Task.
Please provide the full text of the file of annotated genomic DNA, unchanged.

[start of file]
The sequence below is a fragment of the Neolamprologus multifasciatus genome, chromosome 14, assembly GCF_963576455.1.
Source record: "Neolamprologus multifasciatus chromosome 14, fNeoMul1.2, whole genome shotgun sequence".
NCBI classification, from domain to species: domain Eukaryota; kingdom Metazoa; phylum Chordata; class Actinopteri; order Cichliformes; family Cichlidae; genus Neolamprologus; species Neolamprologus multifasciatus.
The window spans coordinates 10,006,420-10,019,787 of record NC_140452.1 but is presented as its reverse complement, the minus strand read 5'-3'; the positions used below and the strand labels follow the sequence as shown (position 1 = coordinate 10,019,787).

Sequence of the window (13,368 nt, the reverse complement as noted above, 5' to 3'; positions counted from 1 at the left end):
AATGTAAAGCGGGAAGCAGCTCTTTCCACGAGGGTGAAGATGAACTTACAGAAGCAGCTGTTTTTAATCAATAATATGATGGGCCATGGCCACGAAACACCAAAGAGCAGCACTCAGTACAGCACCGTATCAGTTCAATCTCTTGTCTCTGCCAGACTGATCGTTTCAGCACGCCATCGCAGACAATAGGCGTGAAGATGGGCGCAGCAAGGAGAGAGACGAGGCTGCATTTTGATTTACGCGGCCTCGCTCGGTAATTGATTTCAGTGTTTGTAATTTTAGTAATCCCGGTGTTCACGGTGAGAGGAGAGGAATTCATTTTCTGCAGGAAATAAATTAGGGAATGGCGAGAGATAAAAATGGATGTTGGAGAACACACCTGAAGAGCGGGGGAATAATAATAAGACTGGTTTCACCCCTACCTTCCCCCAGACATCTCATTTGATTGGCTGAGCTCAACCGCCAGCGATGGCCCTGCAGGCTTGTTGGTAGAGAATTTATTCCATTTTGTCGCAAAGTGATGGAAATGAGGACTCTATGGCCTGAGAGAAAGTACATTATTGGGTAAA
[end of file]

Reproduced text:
The sequence below is a fragment of the Neolamprologus multifasciatus genome, chromosome 14, assembly GCF_963576455.1.
Source record: "Neolamprologus multifasciatus chromosome 14, fNeoMul1.2, whole genome shotgun sequence".
NCBI classification, from domain to species: domain Eukaryota; kingdom Metazoa; phylum Chordata; class Actinopteri; order Cichliformes; family Cichlidae; genus Neolamprologus; species Neolamprologus multifasciatus.
The window spans coordinates 10,006,420-10,019,787 of record NC_140452.1 but is presented as its reverse complement, the minus strand read 5'-3'; the positions used below and the strand labels follow the sequence as shown (position 1 = coordinate 10,019,787).

Sequence of the window (13,368 nt, the reverse complement as noted above, 5' to 3'; positions counted from 1 at the left end):
AATGTAAAGCGGGAAGCAGCTCTTTCCACGAGGGTGAAGATGAACTTACAGAAGCAGCTGTTTTTAATCAATAATATGATGGGCCATGGCCACGAAACACCAAAGAGCAGCACTCAGTACAGCACCGTATCAGTTCAATCTCTTGTCTCTGCCAGACTGATCGTTTCAGCACGCCATCGCAGACAATAGGCGTGAAGATGGGCGCAGCAAGGAGAGAGACGAGGCTGCATTTTGATTTACGCGGCCTCGCTCGGTAATTGATTTCAGTGTTTGTAATTTTAGTAATCCCGGTGTTCACGGTGAGAGGAGAGGAATTCATTTTCTGCAGGAAATAAATTAGGGAATGGCGAGAGATAAAAATGGATGTTGGAGAACACACCTGAAGAGCGGGGGAATAATAATAAGACTGGTTTCACCCCTACCTTCCCCCAGACATCTCATTTGATTGGCTGAGCTCAACCGCCAGCGATGGCCCTGCAGGCTTGTTGGTAGAGAATTTATTCCATTTTGTCGCAAAGTGATGGAAATGAGGACTCTATGGCCTGAGAGAAAGTACATTATTGGGTAAA